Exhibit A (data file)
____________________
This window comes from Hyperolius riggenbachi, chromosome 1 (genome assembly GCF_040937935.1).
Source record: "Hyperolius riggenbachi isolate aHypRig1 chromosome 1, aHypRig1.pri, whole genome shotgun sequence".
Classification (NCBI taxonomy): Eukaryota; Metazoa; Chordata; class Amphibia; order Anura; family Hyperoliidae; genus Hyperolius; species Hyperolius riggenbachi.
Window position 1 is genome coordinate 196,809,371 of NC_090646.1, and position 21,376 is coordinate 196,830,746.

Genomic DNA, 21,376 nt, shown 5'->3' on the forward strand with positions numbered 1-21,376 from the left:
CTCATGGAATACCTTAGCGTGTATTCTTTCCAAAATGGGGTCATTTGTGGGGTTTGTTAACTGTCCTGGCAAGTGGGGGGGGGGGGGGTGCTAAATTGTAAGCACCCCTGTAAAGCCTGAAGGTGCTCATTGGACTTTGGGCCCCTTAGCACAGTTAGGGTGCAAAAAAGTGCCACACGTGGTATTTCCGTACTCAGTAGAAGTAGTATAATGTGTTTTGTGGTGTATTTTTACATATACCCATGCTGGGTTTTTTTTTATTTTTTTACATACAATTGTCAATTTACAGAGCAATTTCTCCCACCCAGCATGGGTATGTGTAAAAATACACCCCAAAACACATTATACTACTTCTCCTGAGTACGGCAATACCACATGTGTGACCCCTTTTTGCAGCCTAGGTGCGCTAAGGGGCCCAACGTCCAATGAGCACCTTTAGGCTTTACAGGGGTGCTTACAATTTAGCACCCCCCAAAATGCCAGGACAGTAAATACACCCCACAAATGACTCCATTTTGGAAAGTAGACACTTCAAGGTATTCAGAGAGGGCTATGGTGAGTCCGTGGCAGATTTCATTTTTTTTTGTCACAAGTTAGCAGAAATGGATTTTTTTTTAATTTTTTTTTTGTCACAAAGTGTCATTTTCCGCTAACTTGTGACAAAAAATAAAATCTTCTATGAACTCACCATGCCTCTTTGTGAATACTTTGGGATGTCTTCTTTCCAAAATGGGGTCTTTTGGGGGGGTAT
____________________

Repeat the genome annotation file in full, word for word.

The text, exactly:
This window comes from Hyperolius riggenbachi, chromosome 1 (genome assembly GCF_040937935.1).
Source record: "Hyperolius riggenbachi isolate aHypRig1 chromosome 1, aHypRig1.pri, whole genome shotgun sequence".
Classification (NCBI taxonomy): Eukaryota; Metazoa; Chordata; class Amphibia; order Anura; family Hyperoliidae; genus Hyperolius; species Hyperolius riggenbachi.
Window position 1 is genome coordinate 196,809,371 of NC_090646.1, and position 21,376 is coordinate 196,830,746.

Genomic DNA, 21,376 nt, shown 5'->3' on the forward strand with positions numbered 1-21,376 from the left:
CTCATGGAATACCTTAGCGTGTATTCTTTCCAAAATGGGGTCATTTGTGGGGTTTGTTAACTGTCCTGGCAAGTGGGGGGGGGGGGGGTGCTAAATTGTAAGCACCCCTGTAAAGCCTGAAGGTGCTCATTGGACTTTGGGCCCCTTAGCACAGTTAGGGTGCAAAAAAGTGCCACACGTGGTATTTCCGTACTCAGTAGAAGTAGTATAATGTGTTTTGTGGTGTATTTTTACATATACCCATGCTGGGTTTTTTTTTATTTTTTTACATACAATTGTCAATTTACAGAGCAATTTCTCCCACCCAGCATGGGTATGTGTAAAAATACACCCCAAAACACATTATACTACTTCTCCTGAGTACGGCAATACCACATGTGTGACCCCTTTTTGCAGCCTAGGTGCGCTAAGGGGCCCAACGTCCAATGAGCACCTTTAGGCTTTACAGGGGTGCTTACAATTTAGCACCCCCCAAAATGCCAGGACAGTAAATACACCCCACAAATGACTCCATTTTGGAAAGTAGACACTTCAAGGTATTCAGAGAGGGCTATGGTGAGTCCGTGGCAGATTTCATTTTTTTTTGTCACAAGTTAGCAGAAATGGATTTTTTTTTAATTTTTTTTTTGTCACAAAGTGTCATTTTCCGCTAACTTGTGACAAAAAATAAAATCTTCTATGAACTCACCATGCCTCTTTGTGAATACTTTGGGATGTCTTCTTTCCAAAATGGGGTCTTTTGGGGGGGTAT